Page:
I recently had a request to create a simple way (user's perspective) to access and modify a SQL serer table directly without having to connect via the SQL Server Manager and navigating to the Database > Table > Edit. After giving it some thought I decided to use VSTO to create an Excel interface to the three tables we needed to connect to.
This turned out to be an excellent choice. 90% of this project was simply "plumbing". Hooking up the TableAdapter to the tables, generating a couple Get methods, an Update and a Delete method. Finally implementing the SelectionChange event to determine when to update the record.
The hang-up came when I attempted to make use of the Ribbon Designer to provide a couple of user-interface options: one to switch from test to production systems and another to delete the selected record. The system change was fairly simple once I learned how to export the Ribbon XML and implement the Callback method for a RibbonComboBox control:
public void comboSystem_TextChanged(Office.IRibbonControl control, string text)
For a full list of prototypes for various Ribbon control events see the list at MSDN here.
The real problem was with the Delete routine. With three different worksheets that could potentially have been active I needed some way to determine on which table to call the DELETE statement. I started by creating a C# Interface by which my VSTO Worksheets must abide: ITableSheet that contained just two methods (RefreshData and DeleteRecord) and implemented them appropriately for each of the three Worksheets. I thought that if I could access the ActiveSheet from the RibbonButton click event, then of course I could simply cast it to an ITableSheet and call DeleteRecord. This provides an easily scalable way of adding new tables later, should that be necessary.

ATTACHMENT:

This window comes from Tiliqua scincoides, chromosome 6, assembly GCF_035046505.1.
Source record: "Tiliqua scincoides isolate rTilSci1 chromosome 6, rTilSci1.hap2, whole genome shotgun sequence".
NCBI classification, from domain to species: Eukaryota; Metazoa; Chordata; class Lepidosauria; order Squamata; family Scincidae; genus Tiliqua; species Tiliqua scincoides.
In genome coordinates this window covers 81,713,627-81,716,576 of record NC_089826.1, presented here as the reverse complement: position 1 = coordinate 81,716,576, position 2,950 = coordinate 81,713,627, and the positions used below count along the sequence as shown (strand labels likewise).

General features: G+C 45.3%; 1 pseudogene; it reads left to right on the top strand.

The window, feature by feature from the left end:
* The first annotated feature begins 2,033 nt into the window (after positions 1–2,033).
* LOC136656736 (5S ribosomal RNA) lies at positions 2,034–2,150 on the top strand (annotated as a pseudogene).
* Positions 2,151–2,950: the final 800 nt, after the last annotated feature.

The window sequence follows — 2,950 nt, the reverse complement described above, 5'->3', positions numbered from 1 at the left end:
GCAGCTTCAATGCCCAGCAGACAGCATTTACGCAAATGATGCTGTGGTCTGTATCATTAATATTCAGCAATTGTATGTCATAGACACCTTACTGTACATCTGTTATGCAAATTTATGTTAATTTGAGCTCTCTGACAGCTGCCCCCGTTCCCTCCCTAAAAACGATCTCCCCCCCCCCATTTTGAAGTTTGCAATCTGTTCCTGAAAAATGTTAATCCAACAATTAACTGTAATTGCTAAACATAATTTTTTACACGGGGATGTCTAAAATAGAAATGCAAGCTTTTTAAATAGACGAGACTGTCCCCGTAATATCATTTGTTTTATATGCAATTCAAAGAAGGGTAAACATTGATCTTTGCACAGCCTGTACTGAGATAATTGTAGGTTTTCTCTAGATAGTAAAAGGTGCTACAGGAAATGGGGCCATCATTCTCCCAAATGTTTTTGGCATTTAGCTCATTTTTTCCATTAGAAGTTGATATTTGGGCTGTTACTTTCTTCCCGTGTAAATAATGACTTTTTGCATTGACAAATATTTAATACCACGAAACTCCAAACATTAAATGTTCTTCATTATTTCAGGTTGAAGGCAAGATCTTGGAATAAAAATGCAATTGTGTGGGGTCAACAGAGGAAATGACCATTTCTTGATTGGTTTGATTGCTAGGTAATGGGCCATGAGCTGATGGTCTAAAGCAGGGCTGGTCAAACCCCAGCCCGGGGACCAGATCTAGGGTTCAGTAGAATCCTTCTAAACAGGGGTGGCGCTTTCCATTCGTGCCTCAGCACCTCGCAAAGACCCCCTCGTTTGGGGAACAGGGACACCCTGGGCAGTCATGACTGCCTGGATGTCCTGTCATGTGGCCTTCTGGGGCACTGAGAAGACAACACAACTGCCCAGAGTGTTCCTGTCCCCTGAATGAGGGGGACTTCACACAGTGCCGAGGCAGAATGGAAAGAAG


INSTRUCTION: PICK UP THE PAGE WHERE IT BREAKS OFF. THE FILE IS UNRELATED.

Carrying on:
Here's where I learned the difference between the native worksheet (Microsoft.Office.Interop.Excel.Worksheet) and the extended worksheet (Microsoft.Office.Tools.Excel.Worksheet). It so happens that the ActiveSheet property is a native Worksheet object. This is not easily cast to a VSTO (extended) Worksheet object.
And here's where the solution gets a little messy.
VSTO 2005: there's an alleged "unsupported" way to make this conversion. That is to add a method called "GetExtendedWorksheet" to your project. You can see a discussion on the topic here. And you can find an example use of it here.
VSTO 2008: Unfortunately, Microsoft prevented this method by removing access to the RuntimeCallback object in VSTO 2008. This is the version of VSTO that I was using. A short discussion can be found here.
The Solution (for now)
The work-around that I implemented was to create an ActiveTableSheet property in my ThisWorkbook of type ITableSheet. When a new worksheet becomes active I manually set the ActiveTableSheet. Then during the RibbonButton click event, I can access Globals.ThisWorkbook.ActiveTableSheet.DeleteRecord.
The Real Solution (VS 2010)
The good news is that Microsoft appears to be providing a fully supported method of converting the native worksheet to an extended worksheet in VS 2010. (This is beta and is subject to change.)